As the drug is also known to cause birth defects, it is advised against use during pregnancy. Women who plan to give birth in the future are asked to use birth control during treatment and for one month after taking griseofulvin. Men are also asked to wait six months after taking the drug before attempting to father a child.

Although there are no concrete findings on the effect of griseofulvin in breastfeeding mothers, nursing mothers are still advised not to use the oral medication.

Alternatives to Oral Medicines

With the side effects that come with taking oral medications, it’s understandable why many people prefer other alternatives in treating finger and toenail fungus infections. These include topical treatments, essential oils, surgery, and laser therapy.

Anti-fungal topical ointments are traditionally used for mild to moderate nail fungus infections. These are applied on the nails and the skin surrounding them. The main criticism of topical medicines is that they are apparently not as effective as oral drugs because they cannot penetrate the nails to get to the fungus.

However, there are modern and improved topical ointments that address this concern. Products with 10% undecylenic acid effectively heal nail fungus infection with the help of penetrating agents, usually essential oils.

Surgical removal of the nail, on the other hand, is used for severe or recurring fungal infections. After the infected nail is removed, a topical anti-fungal ointment is applied to the nail bed to prevent the regrowth of the fungus.

As for laser treatment, it takes about six months before visible results can be seen. The treatment is expensive as it takes several sessions of therapy during the prescribed period.

Conclusion: Considering Oral Medication in Curing Nail Fungus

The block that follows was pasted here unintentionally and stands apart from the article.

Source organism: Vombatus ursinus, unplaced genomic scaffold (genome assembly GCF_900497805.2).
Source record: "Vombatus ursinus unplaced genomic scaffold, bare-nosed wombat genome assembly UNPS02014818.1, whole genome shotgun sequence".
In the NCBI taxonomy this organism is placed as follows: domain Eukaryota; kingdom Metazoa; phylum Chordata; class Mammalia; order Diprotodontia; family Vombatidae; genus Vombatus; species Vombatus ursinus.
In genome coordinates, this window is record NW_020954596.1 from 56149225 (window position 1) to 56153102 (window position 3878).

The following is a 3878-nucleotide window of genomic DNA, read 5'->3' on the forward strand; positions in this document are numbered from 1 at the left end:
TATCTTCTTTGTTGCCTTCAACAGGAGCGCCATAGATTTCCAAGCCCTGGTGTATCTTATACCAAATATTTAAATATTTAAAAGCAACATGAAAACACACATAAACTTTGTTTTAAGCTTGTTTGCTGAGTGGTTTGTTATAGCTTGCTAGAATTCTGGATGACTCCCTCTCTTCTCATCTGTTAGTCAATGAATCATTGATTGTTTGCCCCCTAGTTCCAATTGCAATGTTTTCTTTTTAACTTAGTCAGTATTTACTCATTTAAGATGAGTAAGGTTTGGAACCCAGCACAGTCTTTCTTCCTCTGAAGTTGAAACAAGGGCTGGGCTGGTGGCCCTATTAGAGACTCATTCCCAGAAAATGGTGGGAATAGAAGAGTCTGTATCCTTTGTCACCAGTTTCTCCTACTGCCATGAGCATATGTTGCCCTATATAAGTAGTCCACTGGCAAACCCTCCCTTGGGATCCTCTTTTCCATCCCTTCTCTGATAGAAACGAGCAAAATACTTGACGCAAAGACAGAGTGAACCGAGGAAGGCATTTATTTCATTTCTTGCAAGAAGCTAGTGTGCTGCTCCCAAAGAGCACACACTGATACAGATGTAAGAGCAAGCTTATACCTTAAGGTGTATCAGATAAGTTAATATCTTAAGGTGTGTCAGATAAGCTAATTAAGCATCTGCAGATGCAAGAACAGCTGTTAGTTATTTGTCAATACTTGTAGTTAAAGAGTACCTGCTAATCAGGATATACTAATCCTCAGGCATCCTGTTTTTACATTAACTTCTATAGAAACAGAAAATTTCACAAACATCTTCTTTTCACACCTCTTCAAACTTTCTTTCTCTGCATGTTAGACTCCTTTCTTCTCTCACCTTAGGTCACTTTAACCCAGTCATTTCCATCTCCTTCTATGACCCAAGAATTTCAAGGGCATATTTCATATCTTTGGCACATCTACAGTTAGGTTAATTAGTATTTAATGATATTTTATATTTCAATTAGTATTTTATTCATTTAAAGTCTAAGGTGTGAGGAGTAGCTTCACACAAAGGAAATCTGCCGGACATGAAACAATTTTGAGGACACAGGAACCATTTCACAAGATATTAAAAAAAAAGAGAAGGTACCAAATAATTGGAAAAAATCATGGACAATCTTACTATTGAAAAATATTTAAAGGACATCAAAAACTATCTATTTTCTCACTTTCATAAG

Oral medicines have high success rate of treating finger and toenail fungus infections. However, this effectiveness comes at a steep price: side effects. Physicians only prescribe oral anti-fungal medicines to patients if they believe the benefits outweigh the side effects. Unfortunately, there are people who are not fit to take these drugs because of their medical conditions, age, or even because of the other medicines they take. Success rate for adults over 65 years old also appears to diminish.

Fortunately, for people who do not want to take the risks associated with taking oral medicines, there are other treatment options. Topical remedies are as popular as oral drugs, though some of them are said to be not as effective. However, it’s a different matter for topical anti-fungal ointments that have the right ingredients. Topical medicines with 10% undecylenic acid combined with a penetrating agent may just be the solution and best alternative for oral anti-fungal medicines.

Posted in Nail Fungus, Nail Health, Treatment Review
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Global Nail Fungus Executive Team:
Sandy Getzky - Executive Coordinator Pat-B

Sandy is an experienced manager of medical research operations and authority content creation.

Pat B. - Head of Research Pat-B

Pat holds a PhD in Natural Health and has been a Registered Nurse for 35 years.Certifications: American Herbalist’s Guild, Registered Herbalist, Awarded: 2012. Licenses: Registered Nurse, State of New York, Awarded: 2011. Registered Nurse, State of Florida, Awarded: 1975

Diana Arevalo - Contributor and Research Coordinator Pat-B

Diana is a registered Nutritionist-Dietitian. Graduated with a degree in Nutrition and Dietetics.

Gary Smith - Medical Presenter Pat-B

Gary is a professional medical presenter with over 35 years in this industry.

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The Global Nail Fungus Organization was founded with one goal: Fight Nail Fungus. We work towards this goal by providing resources, education, and solutions to the 35 million people currently suffering from finger and toenail fungus in America and the millions more around the world.